In-person right to work checks will hinder recovery says REC

More than 300,000 people a week could be delayed in starting work if the Home Office does not continue to allow Right to Work (RTW) checks to be conducted digitally.

With the final stage of unlocking delayed until 19 July in England, the Recruitment & Employment Confederation (REC) says any delays to hiring could have serious consequences for companies and the UK recovery.

The Home Office has announced that temporary Covid-19 adjustments, which, since 30 March 2020, have permitted employers to carry out RTW checks over video calls and check scanned documents, will now only remain in place until 20 June 2021.

From 21 June, employers must carry out RTW checks in the standard prescribed manner – in person – in order to protect themselves against a possible civil penalty if an employee is found not to have the right to work in the UK.

The REC says that the digital system has kept people safe, saved companies time and resources during the pandemic, and helped slow the spread of Covid-19. It also levelled the playing field between UK and foreign nationals by allowing digital checks for both, rather than just for foreign nationals.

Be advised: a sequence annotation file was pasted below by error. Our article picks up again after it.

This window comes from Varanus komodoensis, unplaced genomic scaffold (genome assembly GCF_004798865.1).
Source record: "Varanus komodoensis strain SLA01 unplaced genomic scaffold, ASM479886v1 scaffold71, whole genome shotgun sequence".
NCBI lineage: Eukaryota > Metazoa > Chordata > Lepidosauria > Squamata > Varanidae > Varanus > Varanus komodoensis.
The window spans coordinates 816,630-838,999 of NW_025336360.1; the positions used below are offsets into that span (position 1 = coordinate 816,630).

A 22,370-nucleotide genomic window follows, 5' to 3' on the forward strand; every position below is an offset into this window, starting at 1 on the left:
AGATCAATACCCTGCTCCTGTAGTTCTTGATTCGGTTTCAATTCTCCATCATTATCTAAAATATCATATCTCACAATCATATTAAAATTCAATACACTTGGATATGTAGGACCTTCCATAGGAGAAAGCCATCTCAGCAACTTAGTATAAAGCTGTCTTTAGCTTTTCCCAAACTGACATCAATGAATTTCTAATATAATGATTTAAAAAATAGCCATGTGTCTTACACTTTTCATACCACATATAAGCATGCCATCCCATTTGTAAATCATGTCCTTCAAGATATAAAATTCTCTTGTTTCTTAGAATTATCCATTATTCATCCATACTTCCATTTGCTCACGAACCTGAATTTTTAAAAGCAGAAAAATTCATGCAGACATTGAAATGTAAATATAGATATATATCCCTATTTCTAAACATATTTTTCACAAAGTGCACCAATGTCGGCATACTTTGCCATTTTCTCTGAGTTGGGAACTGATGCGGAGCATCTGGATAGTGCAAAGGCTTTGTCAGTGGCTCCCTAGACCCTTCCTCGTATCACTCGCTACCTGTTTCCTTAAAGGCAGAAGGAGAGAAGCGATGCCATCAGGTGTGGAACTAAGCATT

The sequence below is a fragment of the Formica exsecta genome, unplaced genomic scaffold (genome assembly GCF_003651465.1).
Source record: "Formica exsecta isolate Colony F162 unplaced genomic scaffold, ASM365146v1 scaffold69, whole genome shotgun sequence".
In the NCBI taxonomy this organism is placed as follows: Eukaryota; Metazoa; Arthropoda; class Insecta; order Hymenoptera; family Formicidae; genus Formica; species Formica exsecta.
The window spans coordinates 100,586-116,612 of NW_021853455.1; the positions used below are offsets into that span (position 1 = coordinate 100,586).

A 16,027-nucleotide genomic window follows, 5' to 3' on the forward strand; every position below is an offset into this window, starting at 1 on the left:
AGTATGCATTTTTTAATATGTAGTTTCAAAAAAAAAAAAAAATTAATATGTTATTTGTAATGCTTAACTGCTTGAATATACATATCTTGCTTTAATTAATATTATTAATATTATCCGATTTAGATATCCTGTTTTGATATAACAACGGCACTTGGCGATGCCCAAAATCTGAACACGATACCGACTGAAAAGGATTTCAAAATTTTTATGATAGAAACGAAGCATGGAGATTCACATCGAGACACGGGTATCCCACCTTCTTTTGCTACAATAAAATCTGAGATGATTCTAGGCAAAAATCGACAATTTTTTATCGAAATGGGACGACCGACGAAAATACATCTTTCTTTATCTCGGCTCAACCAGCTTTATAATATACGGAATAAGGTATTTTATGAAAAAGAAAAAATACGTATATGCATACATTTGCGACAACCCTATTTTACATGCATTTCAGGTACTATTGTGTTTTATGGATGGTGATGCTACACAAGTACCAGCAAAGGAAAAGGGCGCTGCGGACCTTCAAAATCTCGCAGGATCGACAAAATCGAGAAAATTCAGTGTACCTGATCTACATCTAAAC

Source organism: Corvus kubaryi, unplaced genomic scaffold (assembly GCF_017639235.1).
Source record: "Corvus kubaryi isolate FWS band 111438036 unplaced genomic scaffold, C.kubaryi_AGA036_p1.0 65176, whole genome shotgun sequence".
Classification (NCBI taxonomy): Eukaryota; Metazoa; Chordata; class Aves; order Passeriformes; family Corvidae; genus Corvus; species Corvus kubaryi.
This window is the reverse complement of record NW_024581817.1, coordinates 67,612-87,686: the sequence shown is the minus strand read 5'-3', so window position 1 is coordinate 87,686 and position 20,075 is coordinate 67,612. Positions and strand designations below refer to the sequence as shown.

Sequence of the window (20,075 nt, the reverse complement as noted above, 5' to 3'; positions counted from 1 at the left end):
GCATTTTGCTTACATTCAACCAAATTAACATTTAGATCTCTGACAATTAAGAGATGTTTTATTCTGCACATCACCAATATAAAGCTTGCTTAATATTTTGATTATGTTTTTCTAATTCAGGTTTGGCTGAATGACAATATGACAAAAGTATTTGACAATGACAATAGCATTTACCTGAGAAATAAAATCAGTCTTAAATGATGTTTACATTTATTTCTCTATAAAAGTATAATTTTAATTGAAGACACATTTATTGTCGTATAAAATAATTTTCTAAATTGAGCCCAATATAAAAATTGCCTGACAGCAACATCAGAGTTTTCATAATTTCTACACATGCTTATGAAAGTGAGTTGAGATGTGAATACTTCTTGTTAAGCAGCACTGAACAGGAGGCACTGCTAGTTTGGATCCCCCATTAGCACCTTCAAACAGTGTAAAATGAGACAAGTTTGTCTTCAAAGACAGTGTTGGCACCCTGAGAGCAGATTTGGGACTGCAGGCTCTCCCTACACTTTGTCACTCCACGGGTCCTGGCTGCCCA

The REC has written to the Home Office, urging them to extend the digital checks while they consult on a permanent digital solution and at the very least, until all restrictions have been lifted – to continue boosting business productivity, protect public health and get more people into work.

Since 30 March 2020, temporary Covid-19 adjusted measures have been in place for employers in relation to carrying out RTW checks. During this time, employers have been permitted to carry out RTW checks over video calls, rather than in person, and check scanned copies of documents, rather than originals. 

Kate Shoesmith, deputy CEO of the REC, says: “There are significant labour shortages across the UK right now in every sector. Any delays to hiring could have serious consequences for companies and the recovery. Digital RTW checks have saved employers time and money, and helped people get back into work quickly while public health measures have been in place. 

“It makes no sense for government to shoot themselves in the foot and return to mandating in-person checks when the use of digital checks has been a success story of the pandemic. We urge the Home Office to continue with digital checks until at least 19 July and use the intervening time to consult on making them a permanent feature of the labour market.”

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